Responding To Employees

Healthcare employers must also tread lightly when responding to negative social media content posted by employees. As we discussed in our May 2020 edition of this Newsletter, employee posts discussing workplace terms and conditions are often protected under either the First Amendment of the U.S. Constitution or the National Labor Relations Act (NLRA). This is because public employees are afforded First Amendment protections when their speech concerns “a matter of public concern,” whereas private sector employees are legally protected when posting content addressing wages, hours, or terms and conditions of employment.

The National Labor Relations Board (NLRB) has recently brought actions against employers for unduly restricting social media content and for stifling speech by implementing overly broad social media policies. Given these potential pitfalls, you are encouraged to work with counsel to review applicable social media policies and ensure they are consistent with the NLRB’s recent guidance [CVS Health] and cannot be reasonably construed as prohibiting employees’ rights to discuss wages, hours, and working conditions.

Responding To Vendors And Contractors – Including Physicians

Recently, a California hospital suspended the medical staff privileges of a physician after she publicly posted a social media video shaming colleagues for not following COVID-19 social distancing protocols at a restaurant near the hospital where they allegedly worked. The incident drew national media attention after the physician filed suit in Orange County Superior Court alleging the hospital retaliated against her because she reported “unsafe patient care and conditions.” The lawsuit is ongoing.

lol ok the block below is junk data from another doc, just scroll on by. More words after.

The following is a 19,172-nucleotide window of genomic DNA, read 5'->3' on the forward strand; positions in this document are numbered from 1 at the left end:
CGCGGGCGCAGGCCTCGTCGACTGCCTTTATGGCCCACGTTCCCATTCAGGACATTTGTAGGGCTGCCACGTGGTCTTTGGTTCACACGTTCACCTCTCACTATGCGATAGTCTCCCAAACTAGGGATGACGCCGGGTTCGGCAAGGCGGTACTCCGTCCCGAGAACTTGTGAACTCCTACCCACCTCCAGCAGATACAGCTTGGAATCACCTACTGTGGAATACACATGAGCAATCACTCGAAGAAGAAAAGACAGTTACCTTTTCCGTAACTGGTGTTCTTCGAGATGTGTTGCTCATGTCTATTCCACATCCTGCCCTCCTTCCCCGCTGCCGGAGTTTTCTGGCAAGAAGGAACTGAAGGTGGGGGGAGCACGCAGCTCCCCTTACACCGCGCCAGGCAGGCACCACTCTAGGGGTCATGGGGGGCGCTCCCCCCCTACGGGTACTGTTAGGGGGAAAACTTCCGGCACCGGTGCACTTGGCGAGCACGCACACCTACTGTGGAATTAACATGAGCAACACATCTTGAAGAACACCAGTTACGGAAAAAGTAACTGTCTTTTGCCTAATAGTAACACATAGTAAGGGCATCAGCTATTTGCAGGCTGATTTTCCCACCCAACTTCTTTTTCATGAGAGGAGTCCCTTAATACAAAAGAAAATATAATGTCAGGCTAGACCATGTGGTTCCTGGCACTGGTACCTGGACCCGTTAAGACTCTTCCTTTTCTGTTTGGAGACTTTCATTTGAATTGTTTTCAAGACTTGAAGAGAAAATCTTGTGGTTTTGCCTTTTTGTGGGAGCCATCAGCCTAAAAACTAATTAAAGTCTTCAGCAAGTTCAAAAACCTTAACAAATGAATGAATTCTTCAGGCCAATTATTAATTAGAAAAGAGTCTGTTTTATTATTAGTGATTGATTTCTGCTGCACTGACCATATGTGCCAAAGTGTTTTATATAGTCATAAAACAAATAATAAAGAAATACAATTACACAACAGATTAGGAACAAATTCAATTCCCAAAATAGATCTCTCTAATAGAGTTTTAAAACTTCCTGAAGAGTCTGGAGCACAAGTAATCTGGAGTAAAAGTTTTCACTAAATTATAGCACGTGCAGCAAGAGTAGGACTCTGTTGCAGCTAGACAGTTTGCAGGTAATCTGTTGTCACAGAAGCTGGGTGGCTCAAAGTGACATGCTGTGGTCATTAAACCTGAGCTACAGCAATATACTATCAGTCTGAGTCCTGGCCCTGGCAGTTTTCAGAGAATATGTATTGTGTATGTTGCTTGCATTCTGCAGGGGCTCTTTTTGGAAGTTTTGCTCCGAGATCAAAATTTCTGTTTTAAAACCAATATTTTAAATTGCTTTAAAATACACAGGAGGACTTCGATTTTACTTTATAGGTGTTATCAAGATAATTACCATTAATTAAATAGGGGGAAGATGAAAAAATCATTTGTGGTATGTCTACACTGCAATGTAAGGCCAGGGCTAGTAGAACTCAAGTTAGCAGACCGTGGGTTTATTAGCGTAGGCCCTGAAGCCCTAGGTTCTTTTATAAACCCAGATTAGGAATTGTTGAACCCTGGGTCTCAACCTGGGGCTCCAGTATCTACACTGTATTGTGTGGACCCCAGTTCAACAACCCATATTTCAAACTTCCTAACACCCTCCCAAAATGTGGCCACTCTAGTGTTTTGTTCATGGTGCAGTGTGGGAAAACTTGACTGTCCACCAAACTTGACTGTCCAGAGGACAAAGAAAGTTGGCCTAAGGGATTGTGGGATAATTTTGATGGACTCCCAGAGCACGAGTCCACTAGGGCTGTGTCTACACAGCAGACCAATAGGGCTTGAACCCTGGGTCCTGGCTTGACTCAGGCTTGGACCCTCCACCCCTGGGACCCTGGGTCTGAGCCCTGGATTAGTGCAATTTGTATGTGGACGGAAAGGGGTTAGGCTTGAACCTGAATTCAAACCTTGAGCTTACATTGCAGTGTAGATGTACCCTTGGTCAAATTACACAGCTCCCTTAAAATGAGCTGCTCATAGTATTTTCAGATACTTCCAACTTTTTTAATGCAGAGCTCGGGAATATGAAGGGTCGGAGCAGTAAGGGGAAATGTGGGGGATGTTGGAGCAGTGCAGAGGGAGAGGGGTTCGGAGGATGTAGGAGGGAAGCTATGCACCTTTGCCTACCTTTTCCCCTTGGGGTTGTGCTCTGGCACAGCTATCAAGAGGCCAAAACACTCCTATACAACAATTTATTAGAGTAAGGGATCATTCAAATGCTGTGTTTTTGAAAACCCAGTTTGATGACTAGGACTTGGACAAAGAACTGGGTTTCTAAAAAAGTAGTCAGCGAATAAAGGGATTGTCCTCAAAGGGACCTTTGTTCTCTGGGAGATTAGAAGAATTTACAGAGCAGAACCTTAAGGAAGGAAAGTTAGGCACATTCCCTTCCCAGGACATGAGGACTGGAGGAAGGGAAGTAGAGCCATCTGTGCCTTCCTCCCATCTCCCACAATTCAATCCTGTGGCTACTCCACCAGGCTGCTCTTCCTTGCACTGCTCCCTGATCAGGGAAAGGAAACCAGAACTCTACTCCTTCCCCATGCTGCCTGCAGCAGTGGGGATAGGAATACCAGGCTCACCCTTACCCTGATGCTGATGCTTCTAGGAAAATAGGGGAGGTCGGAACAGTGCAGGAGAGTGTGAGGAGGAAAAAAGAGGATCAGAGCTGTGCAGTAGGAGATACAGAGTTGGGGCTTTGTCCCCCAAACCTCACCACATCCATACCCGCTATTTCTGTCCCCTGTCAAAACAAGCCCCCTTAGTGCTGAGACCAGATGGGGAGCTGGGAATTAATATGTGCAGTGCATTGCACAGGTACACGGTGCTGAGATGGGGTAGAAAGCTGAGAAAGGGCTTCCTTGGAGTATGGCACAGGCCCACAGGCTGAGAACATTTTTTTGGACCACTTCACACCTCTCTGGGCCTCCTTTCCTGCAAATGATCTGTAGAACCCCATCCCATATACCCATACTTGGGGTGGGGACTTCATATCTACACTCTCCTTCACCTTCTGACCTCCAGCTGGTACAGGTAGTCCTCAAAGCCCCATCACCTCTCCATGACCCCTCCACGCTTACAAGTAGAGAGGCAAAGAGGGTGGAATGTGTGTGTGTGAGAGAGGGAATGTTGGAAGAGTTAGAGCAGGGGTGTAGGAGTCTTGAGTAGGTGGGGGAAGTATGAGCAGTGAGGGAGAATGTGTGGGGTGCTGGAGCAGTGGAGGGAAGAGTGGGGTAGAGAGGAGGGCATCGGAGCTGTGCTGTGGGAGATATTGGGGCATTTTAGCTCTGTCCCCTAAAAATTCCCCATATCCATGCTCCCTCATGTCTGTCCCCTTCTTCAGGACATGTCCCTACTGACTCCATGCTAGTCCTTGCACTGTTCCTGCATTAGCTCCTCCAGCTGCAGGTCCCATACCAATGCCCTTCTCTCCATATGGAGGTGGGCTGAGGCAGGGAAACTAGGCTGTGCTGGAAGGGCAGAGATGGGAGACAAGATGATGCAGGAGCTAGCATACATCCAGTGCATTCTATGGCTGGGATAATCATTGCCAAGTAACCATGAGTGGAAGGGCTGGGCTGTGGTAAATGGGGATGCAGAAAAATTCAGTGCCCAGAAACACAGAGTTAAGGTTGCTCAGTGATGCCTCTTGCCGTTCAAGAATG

Healthcare organizations have greater latitude to address negative content posted by vendors and contractors because these non-employees are not protected by the NLRA. That said, a hospital’s suspension or termination of a physician’s medical staff privileges should be done in accordance with the medical staff bylaws and, if applicable, the peer review process.

For example, California requires an evidentiary hearing before the medical staff’s peer review body when the proposed physician discipline is “based on a medical disciplinary cause or reason.” Further, you must be careful to review your vendor contracts and assess any joint employer liability should the individual claim any adverse action taken was in retaliation for raising patient safety concerns.


It is imperative that healthcare employers exercise caution (and work in tandem with counsel) before responding to negative social media content. This approach is difficult – particularly in today’s COVID-19 environment – but is certain to yield long term benefits.

DISCLAIMER: Because of the generality of this update, the information provided herein may not be applicable in all situations and should not be acted upon without specific legal advice based on particular situations.